By Jeff Clark – the editor of the Jeff Clark Trader
You cannot ride a bear.
Rodeo cowboys score points by staying on the bull as long as possible. Investors profit by doing the same.
But a bear is a completely different animal. No cowboy is crazy enough to saddle up and try to ride a grizzly. Yet investors try it all the time. And, they get mauled.
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Bear markets are not for riding. They’re for trading.
That means you wait for severely oversold conditions before you buy anything. Then you sell when conditions become less oversold.
And you wait for severely overbought conditions before selling stocks short. Then you cover those trades when the market turns neutral.
It’s not a buy-and-hold environment anymore. It’s a scalping environment. Play only the best setups and take profits quickly.
Last week was a great illustration of how bear markets work. Stocks started the week in extremely oversold territory, and drifted even further into the abyss during Monday’s decline. Oversold conditions can get even more oversold.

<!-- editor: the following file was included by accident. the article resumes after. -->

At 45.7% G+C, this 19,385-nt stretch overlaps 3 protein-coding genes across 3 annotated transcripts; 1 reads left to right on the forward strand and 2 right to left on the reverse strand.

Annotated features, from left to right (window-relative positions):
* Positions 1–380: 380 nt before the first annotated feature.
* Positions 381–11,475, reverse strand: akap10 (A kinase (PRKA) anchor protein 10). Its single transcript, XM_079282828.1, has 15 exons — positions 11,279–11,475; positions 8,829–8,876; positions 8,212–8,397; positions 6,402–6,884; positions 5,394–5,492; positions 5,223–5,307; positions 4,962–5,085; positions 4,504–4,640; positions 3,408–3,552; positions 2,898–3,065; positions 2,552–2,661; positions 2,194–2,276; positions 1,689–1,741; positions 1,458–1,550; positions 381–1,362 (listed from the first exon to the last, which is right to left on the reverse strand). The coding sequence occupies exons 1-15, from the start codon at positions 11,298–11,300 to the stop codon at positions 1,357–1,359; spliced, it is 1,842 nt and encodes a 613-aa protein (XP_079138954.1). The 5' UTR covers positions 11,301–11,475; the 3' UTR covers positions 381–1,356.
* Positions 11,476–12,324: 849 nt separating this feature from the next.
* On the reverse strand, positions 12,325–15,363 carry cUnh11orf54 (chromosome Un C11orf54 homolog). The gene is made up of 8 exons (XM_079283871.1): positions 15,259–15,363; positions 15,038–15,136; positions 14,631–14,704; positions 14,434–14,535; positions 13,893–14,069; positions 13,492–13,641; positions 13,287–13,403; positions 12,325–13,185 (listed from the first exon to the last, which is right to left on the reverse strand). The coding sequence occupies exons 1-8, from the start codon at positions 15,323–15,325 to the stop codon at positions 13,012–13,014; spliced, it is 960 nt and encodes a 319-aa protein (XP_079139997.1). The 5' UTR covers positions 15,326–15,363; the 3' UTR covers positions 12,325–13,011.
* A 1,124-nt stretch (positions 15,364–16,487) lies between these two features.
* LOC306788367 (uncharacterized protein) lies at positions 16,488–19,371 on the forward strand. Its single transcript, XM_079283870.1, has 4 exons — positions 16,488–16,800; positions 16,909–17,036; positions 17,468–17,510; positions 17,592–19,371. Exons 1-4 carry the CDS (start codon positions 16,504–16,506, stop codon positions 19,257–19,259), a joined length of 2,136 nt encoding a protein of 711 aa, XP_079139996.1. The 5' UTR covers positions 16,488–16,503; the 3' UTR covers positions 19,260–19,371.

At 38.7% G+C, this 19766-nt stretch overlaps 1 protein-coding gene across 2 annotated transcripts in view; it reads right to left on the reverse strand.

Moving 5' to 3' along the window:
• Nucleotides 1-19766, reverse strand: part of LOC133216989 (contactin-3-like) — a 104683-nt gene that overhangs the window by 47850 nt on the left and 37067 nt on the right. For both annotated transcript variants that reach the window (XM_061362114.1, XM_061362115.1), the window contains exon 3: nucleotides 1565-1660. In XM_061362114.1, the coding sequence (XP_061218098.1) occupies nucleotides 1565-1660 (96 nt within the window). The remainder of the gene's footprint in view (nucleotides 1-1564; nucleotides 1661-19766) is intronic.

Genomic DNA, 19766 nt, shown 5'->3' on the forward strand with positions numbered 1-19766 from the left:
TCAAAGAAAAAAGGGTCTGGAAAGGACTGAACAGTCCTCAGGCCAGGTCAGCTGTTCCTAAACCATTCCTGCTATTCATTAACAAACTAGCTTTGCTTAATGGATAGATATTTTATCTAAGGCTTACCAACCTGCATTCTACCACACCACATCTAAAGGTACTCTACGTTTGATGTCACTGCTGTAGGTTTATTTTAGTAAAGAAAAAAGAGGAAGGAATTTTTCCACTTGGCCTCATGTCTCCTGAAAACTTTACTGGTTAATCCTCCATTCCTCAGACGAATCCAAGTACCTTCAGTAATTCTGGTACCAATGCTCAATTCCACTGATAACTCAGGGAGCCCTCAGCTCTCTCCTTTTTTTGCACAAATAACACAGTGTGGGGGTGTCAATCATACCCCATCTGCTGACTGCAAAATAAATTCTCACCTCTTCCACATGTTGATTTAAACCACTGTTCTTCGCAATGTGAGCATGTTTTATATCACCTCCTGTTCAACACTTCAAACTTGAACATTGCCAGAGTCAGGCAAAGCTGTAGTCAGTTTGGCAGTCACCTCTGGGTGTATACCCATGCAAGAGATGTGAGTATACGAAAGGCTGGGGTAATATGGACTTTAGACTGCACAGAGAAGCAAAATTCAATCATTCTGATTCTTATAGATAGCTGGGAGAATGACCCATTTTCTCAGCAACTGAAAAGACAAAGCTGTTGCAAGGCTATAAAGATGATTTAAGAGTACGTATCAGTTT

But, that’s the setup from which bear market rallies occur. And boy, did we ever get one.
In just three days the S&P 500 rallied 15%. That’s the biggest weekly gain for the index in my lifetime.
In the process, many technical indicators went from extremely oversold to extremely overbought. For example, take a look at the following chart of the McClellan Oscillator for the Nasdaq (NAMO)…
The NAMO went from its most oversold reading of the past year towards its most overbought reading – in just three days.
Traders who tried to “ride the bear,” and held short positions into extremely oversold conditions on Monday, got crushed later in the week. Similarly, bullish traders who overstayed their welcome got hurt during Friday’s decline.
In bear markets, traders shouldn’t be trying to maximize the profits of a position. They should be entering trades when the risk is minimal – like buying into extremely oversold conditions and/or shorting into extremely overbought conditions – and then scalping profits when conditions return to neutral.
By holding on to a position in an attempt to capture the greatest possible gain, traders risk watching a profitable trade turn to a loss.
Bear markets can give traders plenty of opportunities to profit. Just remember – we don’t ride the bear. We scalp it instead.
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